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Open Access Publications from the University of California

Cultural Invariance in Musical Communication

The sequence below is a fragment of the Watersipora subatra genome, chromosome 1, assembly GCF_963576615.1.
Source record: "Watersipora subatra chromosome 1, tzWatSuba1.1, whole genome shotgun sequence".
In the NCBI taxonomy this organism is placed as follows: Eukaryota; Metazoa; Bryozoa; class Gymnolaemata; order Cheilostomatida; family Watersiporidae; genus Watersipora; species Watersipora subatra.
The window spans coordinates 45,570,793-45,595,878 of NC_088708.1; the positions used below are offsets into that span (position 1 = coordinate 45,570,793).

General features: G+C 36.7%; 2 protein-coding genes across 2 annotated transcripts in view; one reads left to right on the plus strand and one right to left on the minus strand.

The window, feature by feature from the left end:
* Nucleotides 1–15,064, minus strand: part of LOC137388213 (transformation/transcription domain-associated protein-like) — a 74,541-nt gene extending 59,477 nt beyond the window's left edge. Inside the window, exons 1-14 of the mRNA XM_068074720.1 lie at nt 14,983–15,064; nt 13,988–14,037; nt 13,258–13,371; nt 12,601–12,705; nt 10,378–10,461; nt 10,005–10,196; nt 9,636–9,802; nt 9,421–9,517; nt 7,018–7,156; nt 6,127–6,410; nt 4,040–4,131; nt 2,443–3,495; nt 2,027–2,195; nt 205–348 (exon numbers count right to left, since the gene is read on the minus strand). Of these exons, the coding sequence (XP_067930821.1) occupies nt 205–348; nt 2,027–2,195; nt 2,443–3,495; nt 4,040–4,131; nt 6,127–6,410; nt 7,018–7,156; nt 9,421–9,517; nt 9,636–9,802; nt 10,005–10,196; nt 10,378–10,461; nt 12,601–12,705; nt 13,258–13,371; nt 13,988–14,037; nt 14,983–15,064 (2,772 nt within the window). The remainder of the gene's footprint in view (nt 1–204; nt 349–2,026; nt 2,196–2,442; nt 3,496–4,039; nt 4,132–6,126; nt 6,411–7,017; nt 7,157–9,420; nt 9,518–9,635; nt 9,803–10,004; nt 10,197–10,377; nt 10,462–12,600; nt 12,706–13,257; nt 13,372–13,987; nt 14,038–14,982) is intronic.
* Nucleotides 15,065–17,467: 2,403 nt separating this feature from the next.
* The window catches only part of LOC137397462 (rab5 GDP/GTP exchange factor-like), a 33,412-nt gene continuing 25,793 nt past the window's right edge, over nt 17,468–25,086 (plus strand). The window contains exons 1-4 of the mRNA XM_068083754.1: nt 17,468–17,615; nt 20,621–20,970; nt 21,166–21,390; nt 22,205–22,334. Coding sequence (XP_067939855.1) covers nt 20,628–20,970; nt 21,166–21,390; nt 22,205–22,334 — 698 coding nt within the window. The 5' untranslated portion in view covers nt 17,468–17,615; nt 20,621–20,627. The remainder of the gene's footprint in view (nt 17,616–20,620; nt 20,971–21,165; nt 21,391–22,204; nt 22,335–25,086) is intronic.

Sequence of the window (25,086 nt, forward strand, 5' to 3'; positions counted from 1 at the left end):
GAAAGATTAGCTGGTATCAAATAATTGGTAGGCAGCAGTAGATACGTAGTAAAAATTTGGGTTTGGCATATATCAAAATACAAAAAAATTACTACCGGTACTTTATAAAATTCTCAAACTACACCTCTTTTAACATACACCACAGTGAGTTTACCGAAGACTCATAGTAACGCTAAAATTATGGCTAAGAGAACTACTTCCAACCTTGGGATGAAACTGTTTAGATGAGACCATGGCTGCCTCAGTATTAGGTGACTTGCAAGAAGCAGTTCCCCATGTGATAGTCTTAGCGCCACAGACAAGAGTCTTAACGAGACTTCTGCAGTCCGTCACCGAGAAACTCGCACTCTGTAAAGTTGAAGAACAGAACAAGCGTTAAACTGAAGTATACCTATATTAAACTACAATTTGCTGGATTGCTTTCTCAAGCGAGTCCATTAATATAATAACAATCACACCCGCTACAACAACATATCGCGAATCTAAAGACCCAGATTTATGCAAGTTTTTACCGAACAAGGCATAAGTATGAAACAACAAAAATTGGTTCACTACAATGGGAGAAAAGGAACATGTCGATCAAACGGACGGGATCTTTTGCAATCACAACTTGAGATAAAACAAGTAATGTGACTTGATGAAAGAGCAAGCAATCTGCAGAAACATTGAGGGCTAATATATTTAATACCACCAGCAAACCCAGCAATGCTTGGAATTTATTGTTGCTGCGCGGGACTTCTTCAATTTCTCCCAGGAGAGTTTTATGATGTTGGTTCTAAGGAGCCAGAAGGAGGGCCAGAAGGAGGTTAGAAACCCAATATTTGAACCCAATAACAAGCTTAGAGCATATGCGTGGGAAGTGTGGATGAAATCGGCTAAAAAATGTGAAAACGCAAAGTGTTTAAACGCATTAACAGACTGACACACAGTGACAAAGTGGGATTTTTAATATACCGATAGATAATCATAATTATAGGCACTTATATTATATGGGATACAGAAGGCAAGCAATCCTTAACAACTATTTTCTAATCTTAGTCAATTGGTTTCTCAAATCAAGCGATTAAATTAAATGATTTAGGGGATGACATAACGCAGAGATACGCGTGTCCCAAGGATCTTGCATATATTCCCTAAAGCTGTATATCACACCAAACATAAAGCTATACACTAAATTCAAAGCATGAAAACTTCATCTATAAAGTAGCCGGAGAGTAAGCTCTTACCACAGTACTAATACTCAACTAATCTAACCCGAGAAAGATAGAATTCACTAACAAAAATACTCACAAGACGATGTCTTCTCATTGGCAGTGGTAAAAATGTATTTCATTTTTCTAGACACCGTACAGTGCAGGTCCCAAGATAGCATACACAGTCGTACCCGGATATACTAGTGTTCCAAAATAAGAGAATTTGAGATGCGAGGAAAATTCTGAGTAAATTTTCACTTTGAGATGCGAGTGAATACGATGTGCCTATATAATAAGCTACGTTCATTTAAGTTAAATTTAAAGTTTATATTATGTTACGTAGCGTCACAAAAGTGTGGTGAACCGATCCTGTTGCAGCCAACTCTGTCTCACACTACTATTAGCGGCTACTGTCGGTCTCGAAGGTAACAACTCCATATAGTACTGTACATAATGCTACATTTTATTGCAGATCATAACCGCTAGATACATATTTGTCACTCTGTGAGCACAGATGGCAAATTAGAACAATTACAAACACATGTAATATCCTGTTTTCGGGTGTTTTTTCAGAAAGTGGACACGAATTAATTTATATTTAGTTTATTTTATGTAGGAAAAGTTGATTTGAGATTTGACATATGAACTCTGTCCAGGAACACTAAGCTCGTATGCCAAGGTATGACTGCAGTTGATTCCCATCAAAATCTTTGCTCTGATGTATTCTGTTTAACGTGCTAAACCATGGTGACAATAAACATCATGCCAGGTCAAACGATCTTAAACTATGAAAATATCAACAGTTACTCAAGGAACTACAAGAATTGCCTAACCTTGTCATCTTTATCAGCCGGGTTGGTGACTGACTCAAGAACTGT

Despite the variability of music worldwide, some types of human songs share basic acoustic characteristics. For example, dance songs tend to be loud and rhythmic, whereas lullabies tend to be quiet and melodious. Prior studies with western English-speaking participants have shown that this enables listeners to infer aspects of a singer’s behavior, despite being unfamiliar with the singer’s culture and language. Here, we test whether these intuitions are shared across a diversity of languages and human societies, with 5524 people from 49 industrialised countries comprising 28 languages, and 116 people in 3 small-scale societies with limited access to global media. Each made inferences about the behavioral contexts of 118 songs from 86 societies. Both groups reliably identified the behavioral functions of dance songs, lullabies, and healing songs. Linguistic and geographical proximity between listeners and singers was minimally predictive of accuracy, demonstrating a degree of cultural invariance in music perception.

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